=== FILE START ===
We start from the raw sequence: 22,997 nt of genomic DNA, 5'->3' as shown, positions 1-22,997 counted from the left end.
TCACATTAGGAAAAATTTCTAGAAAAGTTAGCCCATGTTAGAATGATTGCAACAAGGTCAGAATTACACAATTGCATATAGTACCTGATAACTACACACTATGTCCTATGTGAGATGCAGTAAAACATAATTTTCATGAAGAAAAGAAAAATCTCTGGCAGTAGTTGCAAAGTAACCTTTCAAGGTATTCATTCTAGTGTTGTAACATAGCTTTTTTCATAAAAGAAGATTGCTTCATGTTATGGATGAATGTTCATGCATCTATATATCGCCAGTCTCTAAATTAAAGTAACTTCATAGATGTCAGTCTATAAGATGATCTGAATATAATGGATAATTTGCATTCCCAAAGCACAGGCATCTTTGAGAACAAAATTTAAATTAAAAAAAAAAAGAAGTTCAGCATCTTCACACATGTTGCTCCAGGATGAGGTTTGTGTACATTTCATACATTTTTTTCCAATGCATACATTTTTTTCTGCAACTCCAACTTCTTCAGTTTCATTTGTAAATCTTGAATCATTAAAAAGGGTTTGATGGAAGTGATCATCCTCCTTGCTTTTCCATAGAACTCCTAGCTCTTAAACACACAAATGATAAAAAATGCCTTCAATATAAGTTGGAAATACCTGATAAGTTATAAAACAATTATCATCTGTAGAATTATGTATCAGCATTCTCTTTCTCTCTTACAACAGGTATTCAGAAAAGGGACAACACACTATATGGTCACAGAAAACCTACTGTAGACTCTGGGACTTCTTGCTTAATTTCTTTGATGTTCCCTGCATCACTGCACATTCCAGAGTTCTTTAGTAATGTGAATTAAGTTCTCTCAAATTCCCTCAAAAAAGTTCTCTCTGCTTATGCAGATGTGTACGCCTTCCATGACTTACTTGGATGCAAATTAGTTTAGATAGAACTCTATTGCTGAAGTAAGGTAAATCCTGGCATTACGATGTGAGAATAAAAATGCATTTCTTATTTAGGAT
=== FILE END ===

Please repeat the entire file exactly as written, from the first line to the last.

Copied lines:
We start from the raw sequence: 22,997 nt of genomic DNA, 5'->3' as shown, positions 1-22,997 counted from the left end.
TCACATTAGGAAAAATTTCTAGAAAAGTTAGCCCATGTTAGAATGATTGCAACAAGGTCAGAATTACACAATTGCATATAGTACCTGATAACTACACACTATGTCCTATGTGAGATGCAGTAAAACATAATTTTCATGAAGAAAAGAAAAATCTCTGGCAGTAGTTGCAAAGTAACCTTTCAAGGTATTCATTCTAGTGTTGTAACATAGCTTTTTTCATAAAAGAAGATTGCTTCATGTTATGGATGAATGTTCATGCATCTATATATCGCCAGTCTCTAAATTAAAGTAACTTCATAGATGTCAGTCTATAAGATGATCTGAATATAATGGATAATTTGCATTCCCAAAGCACAGGCATCTTTGAGAACAAAATTTAAATTAAAAAAAAAAAGAAGTTCAGCATCTTCACACATGTTGCTCCAGGATGAGGTTTGTGTACATTTCATACATTTTTTTCCAATGCATACATTTTTTTCTGCAACTCCAACTTCTTCAGTTTCATTTGTAAATCTTGAATCATTAAAAAGGGTTTGATGGAAGTGATCATCCTCCTTGCTTTTCCATAGAACTCCTAGCTCTTAAACACACAAATGATAAAAAATGCCTTCAATATAAGTTGGAAATACCTGATAAGTTATAAAACAATTATCATCTGTAGAATTATGTATCAGCATTCTCTTTCTCTCTTACAACAGGTATTCAGAAAAGGGACAACACACTATATGGTCACAGAAAACCTACTGTAGACTCTGGGACTTCTTGCTTAATTTCTTTGATGTTCCCTGCATCACTGCACATTCCAGAGTTCTTTAGTAATGTGAATTAAGTTCTCTCAAATTCCCTCAAAAAAGTTCTCTCTGCTTATGCAGATGTGTACGCCTTCCATGACTTACTTGGATGCAAATTAGTTTAGATAGAACTCTATTGCTGAAGTAAGGTAAATCCTGGCATTACGATGTGAGAATAAAAATGCATTTCTTATTTAGGAT